Ramblin’ Man


If you look at the vast majority of marketing materials today, you’d be forgiven for thinking that you’ll be unceremoniously shipped off to Timbuktu at the age of 41. The youth are the demographic that gets all the attention- and that’s fine. Millennials have given the world all kinds of great things: from apps that summon personal chauffeurs to your door to shops that sell only cookie dough. But recently, the 18 to 40 demographic has made a terrible mistake. The tastemakers have made something in poor taste. And this car can explain why. This is a 1965 Rambler Classic 770 Cross Country. 


But first, some history. Rambler was a defunct brand under the also-now-defunct American Motors Corporation, or AMC. They essentially served as a smaller, independent counterpart to the “Big Three” Detroit brands: General Motors, Ford, and Chrysler. Rambler as we know it today actually began its life as a type of car under Nash (yet another extinct American company). The Nash Rambler eventually proved successful enough to be expanded into its own brand in 1957, following a merger between Nash and the Hudson Motor Car Company, which became American Motors. This particular car, the Rambler Classic, was their midsize offering, slotting in between the smaller American and opulent Ambassador.


1965 marked the first year of the third generation of the Classic (confused yet?) and that meant a full restyling. Well, a full restyling if you don’t count the roof, doors, and windshield, which carried over from the second generation. In 1963, Rambler adopted a “Mercedes-like” three digit model designation system, meaning you could get a Classic 550 if you were a plebeian, a Classic 660 if you were an average Joe, or a Classic 770 like this one. That meant you were showered with such opulent luxuries as more chrome and, well, that’s pretty much it. Engines were mostly inline 6 cylinder units, though a couple V8s were offered in later years. This particular Classic has a 3.8 liter six cylinder developing either 145 or 155 horsepower, depending on how it was tuned at the factory. Three speed manuals or automatics were the only options you had when it came to transmissions, though you could get overdrive (essentially a higher gear for improved fuel economy on the highway) if that was what your little heart desired. Anyone still reading? Good, because now we’re going to talk about how my generation ruined something beautiful.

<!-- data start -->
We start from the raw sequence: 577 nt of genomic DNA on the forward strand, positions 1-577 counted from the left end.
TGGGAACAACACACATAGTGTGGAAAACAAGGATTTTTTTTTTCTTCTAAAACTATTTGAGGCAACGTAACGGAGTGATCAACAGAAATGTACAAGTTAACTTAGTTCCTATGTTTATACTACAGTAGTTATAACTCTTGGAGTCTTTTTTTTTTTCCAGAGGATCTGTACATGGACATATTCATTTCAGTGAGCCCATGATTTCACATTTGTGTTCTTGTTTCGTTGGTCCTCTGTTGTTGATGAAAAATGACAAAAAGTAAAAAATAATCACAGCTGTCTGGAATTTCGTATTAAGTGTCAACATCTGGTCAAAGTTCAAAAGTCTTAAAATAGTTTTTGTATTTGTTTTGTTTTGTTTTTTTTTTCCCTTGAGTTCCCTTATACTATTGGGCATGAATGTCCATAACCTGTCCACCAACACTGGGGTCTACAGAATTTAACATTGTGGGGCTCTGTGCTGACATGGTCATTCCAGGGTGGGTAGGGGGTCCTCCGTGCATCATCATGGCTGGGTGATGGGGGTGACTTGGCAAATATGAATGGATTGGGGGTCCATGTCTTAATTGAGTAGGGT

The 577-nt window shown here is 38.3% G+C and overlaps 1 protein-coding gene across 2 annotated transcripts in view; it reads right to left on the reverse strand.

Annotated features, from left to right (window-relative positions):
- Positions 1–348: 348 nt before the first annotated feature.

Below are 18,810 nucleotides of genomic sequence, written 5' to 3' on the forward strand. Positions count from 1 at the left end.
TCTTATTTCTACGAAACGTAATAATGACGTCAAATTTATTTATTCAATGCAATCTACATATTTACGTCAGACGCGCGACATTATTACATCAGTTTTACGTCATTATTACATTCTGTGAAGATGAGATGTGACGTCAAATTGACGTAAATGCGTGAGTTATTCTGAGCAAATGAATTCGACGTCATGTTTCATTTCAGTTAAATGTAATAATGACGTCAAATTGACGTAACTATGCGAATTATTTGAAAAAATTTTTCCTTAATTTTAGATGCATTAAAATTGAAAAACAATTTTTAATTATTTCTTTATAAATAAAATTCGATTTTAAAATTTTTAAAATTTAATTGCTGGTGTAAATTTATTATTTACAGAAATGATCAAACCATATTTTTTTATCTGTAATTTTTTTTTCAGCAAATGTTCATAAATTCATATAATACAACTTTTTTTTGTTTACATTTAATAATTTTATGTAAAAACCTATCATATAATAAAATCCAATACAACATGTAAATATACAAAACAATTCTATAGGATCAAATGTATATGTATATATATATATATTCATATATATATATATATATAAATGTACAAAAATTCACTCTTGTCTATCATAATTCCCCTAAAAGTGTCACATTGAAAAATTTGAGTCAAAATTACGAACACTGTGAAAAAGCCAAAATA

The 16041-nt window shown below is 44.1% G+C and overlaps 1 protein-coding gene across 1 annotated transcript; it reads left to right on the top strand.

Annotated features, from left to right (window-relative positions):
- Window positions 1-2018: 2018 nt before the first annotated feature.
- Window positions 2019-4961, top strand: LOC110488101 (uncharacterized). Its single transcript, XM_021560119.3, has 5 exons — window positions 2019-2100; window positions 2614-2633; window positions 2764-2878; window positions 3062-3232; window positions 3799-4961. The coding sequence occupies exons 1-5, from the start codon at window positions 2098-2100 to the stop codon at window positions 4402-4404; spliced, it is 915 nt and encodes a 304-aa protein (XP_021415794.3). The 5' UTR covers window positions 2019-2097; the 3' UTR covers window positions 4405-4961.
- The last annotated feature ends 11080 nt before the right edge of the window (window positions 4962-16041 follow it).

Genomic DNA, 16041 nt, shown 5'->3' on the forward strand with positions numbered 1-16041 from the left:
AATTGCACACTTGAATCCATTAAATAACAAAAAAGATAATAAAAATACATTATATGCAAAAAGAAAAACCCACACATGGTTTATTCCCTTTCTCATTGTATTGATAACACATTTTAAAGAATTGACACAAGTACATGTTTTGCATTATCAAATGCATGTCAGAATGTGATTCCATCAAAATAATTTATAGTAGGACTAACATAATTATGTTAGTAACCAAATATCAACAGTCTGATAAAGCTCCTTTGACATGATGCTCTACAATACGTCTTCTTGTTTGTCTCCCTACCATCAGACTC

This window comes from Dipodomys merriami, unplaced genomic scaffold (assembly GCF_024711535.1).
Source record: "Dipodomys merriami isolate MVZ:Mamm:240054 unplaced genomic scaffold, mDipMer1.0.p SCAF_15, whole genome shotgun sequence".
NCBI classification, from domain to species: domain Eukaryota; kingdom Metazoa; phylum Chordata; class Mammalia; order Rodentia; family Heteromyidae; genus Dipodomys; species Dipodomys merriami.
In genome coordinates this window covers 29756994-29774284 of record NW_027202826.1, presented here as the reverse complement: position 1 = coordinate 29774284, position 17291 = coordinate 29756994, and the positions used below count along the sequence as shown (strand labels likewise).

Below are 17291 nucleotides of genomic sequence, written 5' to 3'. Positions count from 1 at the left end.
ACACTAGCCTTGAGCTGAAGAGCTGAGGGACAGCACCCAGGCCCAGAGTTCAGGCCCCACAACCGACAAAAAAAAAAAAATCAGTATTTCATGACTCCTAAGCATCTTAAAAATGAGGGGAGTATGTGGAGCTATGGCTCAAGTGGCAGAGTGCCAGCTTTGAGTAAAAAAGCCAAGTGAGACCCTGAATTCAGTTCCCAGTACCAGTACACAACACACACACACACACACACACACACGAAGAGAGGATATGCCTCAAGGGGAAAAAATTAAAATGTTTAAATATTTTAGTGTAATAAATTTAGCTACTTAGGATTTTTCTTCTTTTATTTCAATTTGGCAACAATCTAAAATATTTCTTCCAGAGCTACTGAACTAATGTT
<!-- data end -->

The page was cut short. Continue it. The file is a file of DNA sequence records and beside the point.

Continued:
If you kept your eyes peeled in some of the earlier photographs, you may have noticed that this is a station wagon. Rambler offered the Classic in all sorts of bodystyles: sedans, coupes, pillar-less hardtops, and even a convertible. But the wagon was by far the most practical, and my favorite of the bunch. Europeans call them “estates,” Americans call them “wagons,” but Rambler decided to call their wagon the “Cross Country,” which finally explains the end of the Rambler Classic 770 Cross Country’s exceptionally long name. In the early 1960s, Rambler was first in sales when it came to station wagons, and it was easy to see why. The Cross Country was solid, reliable, good looking and well-packaged transport that could easily be all the car most people would ever need. There was enough space inside to keep your children from killing one another and just enough design flair for it to be suitable for a night out on the town with the missus. Today, no American automaker offers a wagon (with the exception of, debatably, Ford). That’s because the market has shifted to the La La Land of automotive bodystyles: the crossover.


Crossovers are small SUVs built on car platforms, and they’re as popular right now as remaking old cartoons into gritty, live-action feature films. But crossovers suffer from the same flaw as season 2 of American Horror Story: they try to do too much. Aliens? Nazis? Nuns possessed by the Devil? Much like Ryan Murphy, the crossover needs to pick a plotline. They try to put on this rugged, practical and sporty vibe, but all they really end up being is anonymous blobs of automotive wallpaper. The wagon was different. It didn’t pretend to be a burly off-roader, though some were. It didn’t pretend to be a sports car, though some could play that game too. The wagon didn’t pretend, period. It was honest. And moreover, it was a reminder that sometimes, the old ways are the best.

Additional Thoughts:

  • George Romney, the one-time head of American Motors and the father of Mitt Romney, actually owned a Rambler Classic. Though his was a coupe, not a Cross Country.
  • In 1963, all Ramblers received Motor Trend’s Car of the Year award.
  • The Classic featured “unitside” construction, which not only made the car more robust (less parts mean less squeaks and rattles), but cheaper to manufacture as well.
  • From a design perspective, I actually find wagons to be more cohesive and better looking than their sedan counterparts, generally speaking. Don’t agree? Take your thumb and place it over the rearmost windows in the second-to-last picture- it makes it look as if the sedan were carved out of the wagon shape.
  • I shouldn’t say all crossovers are bad. There are a couple that I like.

One thought on “Ramblin’ Man

  1. Pingback: Death And Taxis | Forgotten metal

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